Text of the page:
A culinary school model for public history programs

, , , ,

There’s been a lot of discussion lately about the number of academic public history programs, the saturation of the job market, and concern about the training students are receiving (see Robert Weyeneth’s article “A Perfect Storm”).  Curtailing the number of public history programs, growing the public history market, and accrediting programs are all big challenges. I’d like to propose a small change: that potential students gain work experience BEFORE they enter an academic program.

Does the culinary school model hold promise for public history education?  Photo credit: Bill Way, HPRMan on Flickr

What would happen if public history programs demanded that applicants worked in the public history field before they could apply to an academic program? Culinary schools have long used this model and have required that applicants have kitchen experience before they apply to a program. In fact, there are lots of similarities between culinary arts degree programs and public history programs. Both require expensive training for highly competitive positions for low wages.  The number of academic culinary schools has also exploded in recent years, and fierce debates rage in the culinary world about the value of academic degrees vs. apprenticeships, the cost and type of internships, and the value of specialization in a field requiring a broad range of skills. (For a good article laying out the different approaches, see “Culinary School: The Pros and Cons of Culinary Education.”)  Many culinary schools require that potential applicants must work at least six months in a kitchen before they can apply for academic training. Typically these requirements do not distinguish from work in a Michelin-starred restaurant or a local diner. The schools value work experience because they believe working in a kitchen provides potential students with at least a basic understanding of the long hours, high stress, and low pay common in the restaurant world. By working before studying, potential students can also learn their strengths and weaknesses and begin to focus on a field of expertise that will help guide their academic culinary career. (For a good example of requirements see the Culinary Institute of America, although they now only require that the student has the experience before they attend, not before applying.)

Could public history adopt a similar model? I see some distinct advantages:

  1. Required work experience would help focus students on what aspect of public history they are most interested in BEFORE they begin coursework or apply for internships. Once students are enrolled in an academic program, their work experience would help them more effectively pick their classes and electives. Interested in museum education? — take education electives! Administration? — take some business classes! In addition, if the student already knows they have no passion for collections work or fundraising, they won’t use a valuable internship simply to narrow down their career options.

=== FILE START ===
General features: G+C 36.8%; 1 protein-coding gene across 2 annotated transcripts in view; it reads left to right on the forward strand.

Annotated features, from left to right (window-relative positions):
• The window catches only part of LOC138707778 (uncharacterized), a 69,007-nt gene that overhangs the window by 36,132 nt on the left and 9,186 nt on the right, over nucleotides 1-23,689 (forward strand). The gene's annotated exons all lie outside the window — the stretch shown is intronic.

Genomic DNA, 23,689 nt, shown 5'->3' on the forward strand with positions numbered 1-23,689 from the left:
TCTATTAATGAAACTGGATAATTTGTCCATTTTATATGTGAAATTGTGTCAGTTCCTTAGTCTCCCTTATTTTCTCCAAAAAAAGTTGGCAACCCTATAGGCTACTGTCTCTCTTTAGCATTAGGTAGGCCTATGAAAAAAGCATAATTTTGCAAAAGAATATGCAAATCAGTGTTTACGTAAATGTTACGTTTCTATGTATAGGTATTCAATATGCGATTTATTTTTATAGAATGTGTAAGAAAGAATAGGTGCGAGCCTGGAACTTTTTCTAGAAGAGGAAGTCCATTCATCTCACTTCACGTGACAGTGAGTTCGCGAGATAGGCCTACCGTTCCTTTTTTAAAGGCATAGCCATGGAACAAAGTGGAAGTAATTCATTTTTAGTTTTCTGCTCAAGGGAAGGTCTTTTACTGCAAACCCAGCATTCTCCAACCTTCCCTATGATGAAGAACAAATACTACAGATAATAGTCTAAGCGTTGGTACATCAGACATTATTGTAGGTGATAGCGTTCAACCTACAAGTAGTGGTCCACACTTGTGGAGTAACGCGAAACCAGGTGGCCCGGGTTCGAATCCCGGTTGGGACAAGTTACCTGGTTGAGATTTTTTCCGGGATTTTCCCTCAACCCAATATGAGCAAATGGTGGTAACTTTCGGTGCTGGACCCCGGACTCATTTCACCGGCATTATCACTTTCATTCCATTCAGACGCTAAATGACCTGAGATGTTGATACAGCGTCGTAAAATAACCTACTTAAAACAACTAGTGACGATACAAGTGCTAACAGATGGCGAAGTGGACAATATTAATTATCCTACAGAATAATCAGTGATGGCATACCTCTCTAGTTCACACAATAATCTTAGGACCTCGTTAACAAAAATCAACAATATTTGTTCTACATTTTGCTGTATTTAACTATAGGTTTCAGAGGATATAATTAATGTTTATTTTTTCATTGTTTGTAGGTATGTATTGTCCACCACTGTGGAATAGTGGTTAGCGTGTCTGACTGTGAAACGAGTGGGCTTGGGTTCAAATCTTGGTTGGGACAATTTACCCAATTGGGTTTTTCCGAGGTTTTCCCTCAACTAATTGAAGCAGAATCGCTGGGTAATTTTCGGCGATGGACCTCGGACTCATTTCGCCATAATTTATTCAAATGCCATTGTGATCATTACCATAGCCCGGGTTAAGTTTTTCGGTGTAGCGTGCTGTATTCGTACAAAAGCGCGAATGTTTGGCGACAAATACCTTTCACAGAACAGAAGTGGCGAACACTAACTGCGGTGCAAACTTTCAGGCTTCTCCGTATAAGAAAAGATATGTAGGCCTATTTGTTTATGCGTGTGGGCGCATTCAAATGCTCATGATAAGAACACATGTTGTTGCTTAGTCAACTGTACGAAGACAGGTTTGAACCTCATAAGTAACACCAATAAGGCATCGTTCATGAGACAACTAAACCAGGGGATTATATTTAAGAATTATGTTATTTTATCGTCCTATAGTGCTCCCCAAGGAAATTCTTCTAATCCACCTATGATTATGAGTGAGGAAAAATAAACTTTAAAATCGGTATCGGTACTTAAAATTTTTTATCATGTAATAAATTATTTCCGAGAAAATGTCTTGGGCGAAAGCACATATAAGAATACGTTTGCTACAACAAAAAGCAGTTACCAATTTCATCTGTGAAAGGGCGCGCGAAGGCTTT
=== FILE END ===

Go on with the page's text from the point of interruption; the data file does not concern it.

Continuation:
2. Work experience would raise students’ awareness of the variety of skills a public history career requires. Most entry-level jobs require not only historical skills but also customer service, management skills, janitorial abilities, among others. Although you can tell students what it’s like, only work experience can make it real. Public history faculty claim they try to give potential applicants a realistic picture of what it’s like to work in the field.  However, wouldn’t some real experience have more of an impact? Ideally, knowing what the job is like might dissuade some marginal students from pursuing a career in a very competitive marketplace.
  3. Employers want students to have real job experience. At an American Association for State and Local History Association (AASLH) conference session in Birmingham in September 2013, Kristen Gwinn-Becker, Chief Executive Officer of HistoryIT, argued that proof that a potential employee can show up on time to work every day is more important than historical subject knowledge. She stated that job hunters must have at least some previous work experience and that paid work is almost always better than internships. (The session was “Forging Business and Academic Alliances in Training Historians for the 21st-Century Marketplace” — Patrick Moore, Chair).

Requiring students to have some real-world experience under their belt isn’t a panacea for what ails the public history field, but such a requirement could bring incremental improvement. It seems to me that the larger discussions often get bogged down, and nothing gets done.  Perhaps by changing one small aspect, we can begin to address the larger issues.

Certainly this idea needs more work, and the details need to be hammered out. If, as Weyeneth assumes, the “Master of Arts degree has replaced the Bachelor’s degree as the minimal ticket of admission or union card into white collar employment,” what would need to change in the public history employment culture so that those with a Bachelor of Arts degree would be serious contenders for entry-level jobs, so they could gain the kind of work experience I’m suggesting? Should internships (paid or unpaid) count as work experience? (Some culinary schools allow this, others do not.) What are the other barriers to implementing this model? Where are the holes? Comment and continue the discussion!